IT professionals have an opportunity to grow their roles and responsibilities by embracing business management. Here are four tips to get you started.
Today’s IT managers seem more like acrobats than technologists as they juggle their own technology and teams along with vendors and their affiliated services. Now there’s a new ball for IT leaders to keep in the air: business management.
As technology becomes increasingly integral to business functions, technologists are being presented with opportunities to become more visible within their organizations. IT leaders can -- and should -- step out of their comfort zones and into business management roles.
This may be a bit disconcerting because business management isn’t likely a responsibility that you initially signed up for. But it can also present significant opportunities if you are able to evolve your skill sets.
So as you don’t feel as if you’re making this move without a net, here are four ways you can take on a new role without completely leaving your old one behind.
1. Embrace the new IT. Administrators are beginning to play more of a broader role such that they can make decisions based on what they can do in-house, with services, and in the cloud. Therefore, it’s likely you will eventually be asked to serve as the primary conduit among different factions -- sales, marketing, vendors -- and your own IT team. This will become an increasingly important component of the job, particularly as businesses start to employ additional hosted services for both infrastructure and software.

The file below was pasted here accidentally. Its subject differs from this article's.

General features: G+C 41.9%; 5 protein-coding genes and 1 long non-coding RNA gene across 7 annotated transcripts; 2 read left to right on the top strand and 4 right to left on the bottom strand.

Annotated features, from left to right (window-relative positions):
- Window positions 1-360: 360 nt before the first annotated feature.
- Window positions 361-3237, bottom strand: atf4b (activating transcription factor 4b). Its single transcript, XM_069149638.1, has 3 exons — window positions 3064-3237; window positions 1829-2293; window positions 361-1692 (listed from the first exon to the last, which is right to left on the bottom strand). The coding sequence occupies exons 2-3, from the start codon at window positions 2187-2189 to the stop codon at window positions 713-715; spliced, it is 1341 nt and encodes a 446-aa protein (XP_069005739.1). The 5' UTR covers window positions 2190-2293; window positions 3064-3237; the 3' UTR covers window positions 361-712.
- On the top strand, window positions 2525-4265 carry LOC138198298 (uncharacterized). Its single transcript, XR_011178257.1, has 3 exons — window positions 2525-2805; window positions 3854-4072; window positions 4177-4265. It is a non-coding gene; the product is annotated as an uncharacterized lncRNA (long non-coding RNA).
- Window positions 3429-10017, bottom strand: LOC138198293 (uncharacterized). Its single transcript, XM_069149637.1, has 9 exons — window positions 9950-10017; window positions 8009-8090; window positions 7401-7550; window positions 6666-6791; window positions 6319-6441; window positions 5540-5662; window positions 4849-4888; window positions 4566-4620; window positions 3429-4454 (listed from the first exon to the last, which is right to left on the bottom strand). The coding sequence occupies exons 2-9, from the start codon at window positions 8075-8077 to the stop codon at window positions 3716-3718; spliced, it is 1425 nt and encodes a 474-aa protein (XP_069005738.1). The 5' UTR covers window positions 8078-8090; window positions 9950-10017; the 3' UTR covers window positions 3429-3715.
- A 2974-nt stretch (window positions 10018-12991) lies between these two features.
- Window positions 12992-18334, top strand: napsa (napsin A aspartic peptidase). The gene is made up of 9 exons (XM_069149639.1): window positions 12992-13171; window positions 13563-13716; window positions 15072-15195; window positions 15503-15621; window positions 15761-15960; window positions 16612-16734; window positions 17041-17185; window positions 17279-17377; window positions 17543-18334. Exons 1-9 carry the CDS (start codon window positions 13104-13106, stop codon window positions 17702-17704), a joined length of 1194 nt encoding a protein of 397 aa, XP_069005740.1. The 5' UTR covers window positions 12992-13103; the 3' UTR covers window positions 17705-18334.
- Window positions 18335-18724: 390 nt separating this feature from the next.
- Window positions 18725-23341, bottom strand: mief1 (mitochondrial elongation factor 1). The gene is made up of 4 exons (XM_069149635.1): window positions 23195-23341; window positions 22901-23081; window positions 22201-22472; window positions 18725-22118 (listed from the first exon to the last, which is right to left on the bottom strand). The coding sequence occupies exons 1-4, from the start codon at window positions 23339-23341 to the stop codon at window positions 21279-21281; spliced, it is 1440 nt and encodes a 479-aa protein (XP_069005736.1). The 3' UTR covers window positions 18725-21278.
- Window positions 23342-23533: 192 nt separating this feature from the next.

2. Develop business skills. A recent SolarWinds global IT manager survey indicated that many IT managers feel that gaining a better understanding of their businesses will be very important to their own success over the next five years. For you, this means that while you must always keep one foot planted in your server room, it’s time to branch out. Understand not only your company’s technology objectives, but financial goals as well. There are a number of ways to do this, many of them simple” listen in on your company’s earnings call, for example, or pay close attention to company presentations. This leads to…
3. Become a networking fiend. I don’t mean switching and routing; I mean make human connections. Connect with your IT peers, and with other divisions within the organization. To be successful, you have to make an effort to break down barriers between IT, marketing, finance, and other key business units and executives. Make yourself visible and do your best to gain a solid understanding of how each of these divisions work, and what they’re driving towards.
4. Integrate. Think about the orchestration between systems and applications in your business, both on premises and in the cloud. You and your team should drive integration of these technology islands and look for mechanisms to increase automation. In doing so you will accelerate business results.
The IT landscape is changing, and you need to change along with it. Embracing this change may not be easy, but it could pay off very well. Yes, you will have greater responsibility, but also increased visibility and, very likely, job security. Isn’t that worth learning to do a little more juggling?
Suaad Sait is executive vice president, products and markets, at SolarWinds.
The Business of Going DigitalDigital business isn't about changing code; it's about changing what legacy sales, distribution, customer service, and product groups do in the new digital age. It's about bringing big data analytics, mobile, social, marketing automation, cloud computing, and the app economy together to launch new products and services. We're seeing new titles in this digital revolution, new responsibilities, new business models, and major shifts in technology spending.